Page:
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Video: Adjusted Gross Income (AGI) Explained

Updated for Tax Year 2015


OVERVIEW

It is important to understand how your adjusted gross income (AGI) affects your taxable income. Your AGI determines whether you can claim certain deductions and credits. To have AGI explained further, check out this video.


Hello, I’m Lisa Skelly from TurboTax with some interesting information about the importance of your adjusted gross income.

You are probably more interested in what your taxable income is than your adjusted gross income, or AGI as it’s sometimes called. But if you understand what your AGI is and how it affects your taxable income, you may find yourself paying a little more attention to it.

The AGI calculation is rather simple. By subtracting certain deductions that the IRS refers to as “adjustments to income” from your total income, you arrive at your AGI. Adjustments to income are specific types of deductions listed on the first page of your 1040. If you use the 1040A instead, the IRS makes only a small number of them available—and none at all if you file on the 1040EZ.

The IRS uses your AGI as a threshold amount to determine whether you can claim certain deductions and credits, and the amounts you’re eligible for. And for some credits and deductions, the IRS uses a variation of your AGI known as modified adjusted gross income or MAGI. For example, the student loan interest deduction uses two MAGI thresholds. If your MAGI exceeds the first threshold amount, you are still eligible for a deduction, but it will be smaller than the maximum. However, if you report an MAGI that is at least equal to the second threshold, the student loan interest deduction is no longer available to you at all.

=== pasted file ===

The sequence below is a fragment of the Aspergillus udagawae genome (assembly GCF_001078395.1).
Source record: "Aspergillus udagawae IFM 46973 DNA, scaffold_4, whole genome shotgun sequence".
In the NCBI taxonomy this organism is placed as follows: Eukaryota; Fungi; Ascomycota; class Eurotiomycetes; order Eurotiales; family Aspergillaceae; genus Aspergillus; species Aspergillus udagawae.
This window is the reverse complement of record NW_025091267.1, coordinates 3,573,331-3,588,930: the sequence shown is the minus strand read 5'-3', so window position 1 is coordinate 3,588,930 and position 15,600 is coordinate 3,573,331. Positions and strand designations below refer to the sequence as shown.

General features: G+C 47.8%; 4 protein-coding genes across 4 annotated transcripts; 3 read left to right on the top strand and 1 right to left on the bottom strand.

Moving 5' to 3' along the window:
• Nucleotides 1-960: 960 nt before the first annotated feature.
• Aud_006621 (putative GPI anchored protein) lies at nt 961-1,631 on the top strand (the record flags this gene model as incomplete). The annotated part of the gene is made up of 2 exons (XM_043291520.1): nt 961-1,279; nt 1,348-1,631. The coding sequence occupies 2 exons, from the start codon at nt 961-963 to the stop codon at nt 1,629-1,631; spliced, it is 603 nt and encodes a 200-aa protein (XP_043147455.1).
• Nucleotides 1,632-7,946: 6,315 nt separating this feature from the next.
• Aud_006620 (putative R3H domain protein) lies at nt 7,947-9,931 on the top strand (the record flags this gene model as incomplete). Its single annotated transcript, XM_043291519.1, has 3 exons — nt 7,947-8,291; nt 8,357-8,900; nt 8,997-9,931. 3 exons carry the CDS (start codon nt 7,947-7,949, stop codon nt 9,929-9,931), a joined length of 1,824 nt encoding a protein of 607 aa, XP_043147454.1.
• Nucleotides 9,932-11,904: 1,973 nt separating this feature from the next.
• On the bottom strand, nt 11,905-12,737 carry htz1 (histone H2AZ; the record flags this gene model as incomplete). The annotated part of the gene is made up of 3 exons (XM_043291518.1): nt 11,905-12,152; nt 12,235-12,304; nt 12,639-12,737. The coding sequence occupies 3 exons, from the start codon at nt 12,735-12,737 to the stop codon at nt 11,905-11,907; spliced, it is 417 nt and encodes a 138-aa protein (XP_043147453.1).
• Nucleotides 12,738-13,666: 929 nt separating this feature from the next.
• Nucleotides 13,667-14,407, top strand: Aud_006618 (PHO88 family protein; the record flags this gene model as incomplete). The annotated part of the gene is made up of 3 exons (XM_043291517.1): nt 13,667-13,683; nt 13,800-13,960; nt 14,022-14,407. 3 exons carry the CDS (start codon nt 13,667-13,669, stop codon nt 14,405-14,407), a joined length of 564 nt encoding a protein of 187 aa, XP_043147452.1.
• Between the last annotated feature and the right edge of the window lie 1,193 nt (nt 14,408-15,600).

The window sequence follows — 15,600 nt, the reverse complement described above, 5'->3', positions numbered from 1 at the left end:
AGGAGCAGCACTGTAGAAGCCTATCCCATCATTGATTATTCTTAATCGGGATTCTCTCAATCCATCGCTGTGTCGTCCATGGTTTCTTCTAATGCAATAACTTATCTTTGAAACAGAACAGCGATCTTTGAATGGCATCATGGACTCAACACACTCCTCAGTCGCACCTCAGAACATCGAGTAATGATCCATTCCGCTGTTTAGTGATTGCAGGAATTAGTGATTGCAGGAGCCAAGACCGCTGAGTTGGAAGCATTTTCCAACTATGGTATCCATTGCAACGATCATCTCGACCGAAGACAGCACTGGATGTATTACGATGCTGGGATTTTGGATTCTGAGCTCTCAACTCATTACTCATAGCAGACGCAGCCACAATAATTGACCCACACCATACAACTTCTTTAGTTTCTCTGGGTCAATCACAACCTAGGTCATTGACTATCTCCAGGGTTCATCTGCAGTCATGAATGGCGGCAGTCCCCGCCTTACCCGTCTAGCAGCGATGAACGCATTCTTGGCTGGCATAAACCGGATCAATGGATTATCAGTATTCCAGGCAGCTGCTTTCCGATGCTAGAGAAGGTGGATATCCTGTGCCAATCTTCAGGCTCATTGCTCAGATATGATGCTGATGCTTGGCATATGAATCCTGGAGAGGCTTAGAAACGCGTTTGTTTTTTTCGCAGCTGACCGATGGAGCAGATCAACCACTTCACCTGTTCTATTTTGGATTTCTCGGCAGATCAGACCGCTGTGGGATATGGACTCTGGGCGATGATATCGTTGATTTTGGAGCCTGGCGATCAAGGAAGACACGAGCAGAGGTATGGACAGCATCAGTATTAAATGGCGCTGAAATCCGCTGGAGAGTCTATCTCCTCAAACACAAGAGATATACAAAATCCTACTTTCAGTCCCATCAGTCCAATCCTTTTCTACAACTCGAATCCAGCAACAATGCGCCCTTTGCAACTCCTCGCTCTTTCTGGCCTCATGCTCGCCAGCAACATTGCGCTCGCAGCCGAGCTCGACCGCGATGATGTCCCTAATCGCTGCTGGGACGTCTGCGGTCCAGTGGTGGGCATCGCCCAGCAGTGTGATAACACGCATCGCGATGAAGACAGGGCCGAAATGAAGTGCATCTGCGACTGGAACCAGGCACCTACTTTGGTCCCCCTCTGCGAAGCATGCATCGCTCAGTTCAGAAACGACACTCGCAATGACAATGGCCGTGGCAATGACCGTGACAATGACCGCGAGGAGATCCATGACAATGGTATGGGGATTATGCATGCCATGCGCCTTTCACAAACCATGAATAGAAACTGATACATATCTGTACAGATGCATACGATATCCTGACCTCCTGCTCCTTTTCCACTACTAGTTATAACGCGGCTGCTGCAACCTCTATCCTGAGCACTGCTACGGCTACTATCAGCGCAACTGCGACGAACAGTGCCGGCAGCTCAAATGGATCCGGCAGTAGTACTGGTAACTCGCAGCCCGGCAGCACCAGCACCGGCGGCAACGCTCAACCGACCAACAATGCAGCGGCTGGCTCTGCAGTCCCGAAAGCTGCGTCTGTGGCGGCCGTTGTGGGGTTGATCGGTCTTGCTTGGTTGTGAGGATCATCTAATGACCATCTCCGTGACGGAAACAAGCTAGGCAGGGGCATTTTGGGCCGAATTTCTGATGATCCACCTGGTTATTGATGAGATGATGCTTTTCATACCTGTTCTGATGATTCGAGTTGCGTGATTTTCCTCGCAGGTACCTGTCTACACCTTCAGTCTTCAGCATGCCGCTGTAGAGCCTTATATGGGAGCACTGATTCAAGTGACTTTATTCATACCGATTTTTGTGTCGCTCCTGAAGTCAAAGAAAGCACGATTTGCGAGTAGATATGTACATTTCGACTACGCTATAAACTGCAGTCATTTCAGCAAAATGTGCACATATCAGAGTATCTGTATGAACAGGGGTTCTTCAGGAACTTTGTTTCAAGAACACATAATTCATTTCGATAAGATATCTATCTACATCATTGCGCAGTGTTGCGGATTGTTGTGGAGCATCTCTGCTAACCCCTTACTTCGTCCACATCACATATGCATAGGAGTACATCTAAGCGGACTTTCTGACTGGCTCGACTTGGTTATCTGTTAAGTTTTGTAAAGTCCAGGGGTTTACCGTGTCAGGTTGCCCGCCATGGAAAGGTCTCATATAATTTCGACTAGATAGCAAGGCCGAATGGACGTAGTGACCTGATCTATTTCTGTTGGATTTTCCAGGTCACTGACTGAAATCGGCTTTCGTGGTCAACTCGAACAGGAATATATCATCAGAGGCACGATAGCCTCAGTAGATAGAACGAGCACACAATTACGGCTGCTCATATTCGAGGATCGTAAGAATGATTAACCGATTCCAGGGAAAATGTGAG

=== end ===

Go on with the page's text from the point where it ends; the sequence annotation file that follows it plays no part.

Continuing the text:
The MAGI calculation changes depending on the deduction, but it’s always larger than your AGI. For example, suppose you take a $2,000 student loan interest deduction and your AGI is $50,000. Calculating your MAGI requires you to increase your AGI by $2,000—to $52,000. Other items reported on your return may also affect your MAGI, but the IRS will note this in the instructions to your return. Your AGI also has a direct impact on the amount of itemized deductions you can report. Some of the expenses you claim on Schedule A, such as medical expenses, must be reduced by a percentage of your AGI. And lastly, the AGI you report on your federal return can affect your state tax return as well. This is because many states use your federal AGI as the starting point for calculating your state taxable income and as a threshold for assessing your eligibility to claim deductions.

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The above article is intended to provide generalized financial information designed to educate a broad segment of the public; it does not give personalized tax, investment, legal, or other business and professional advice. Before taking any action, you should always seek the assistance of a professional who knows your particular situation for advice on taxes, your investments, the law, or any other business and professional matters that affect you and/or your business.


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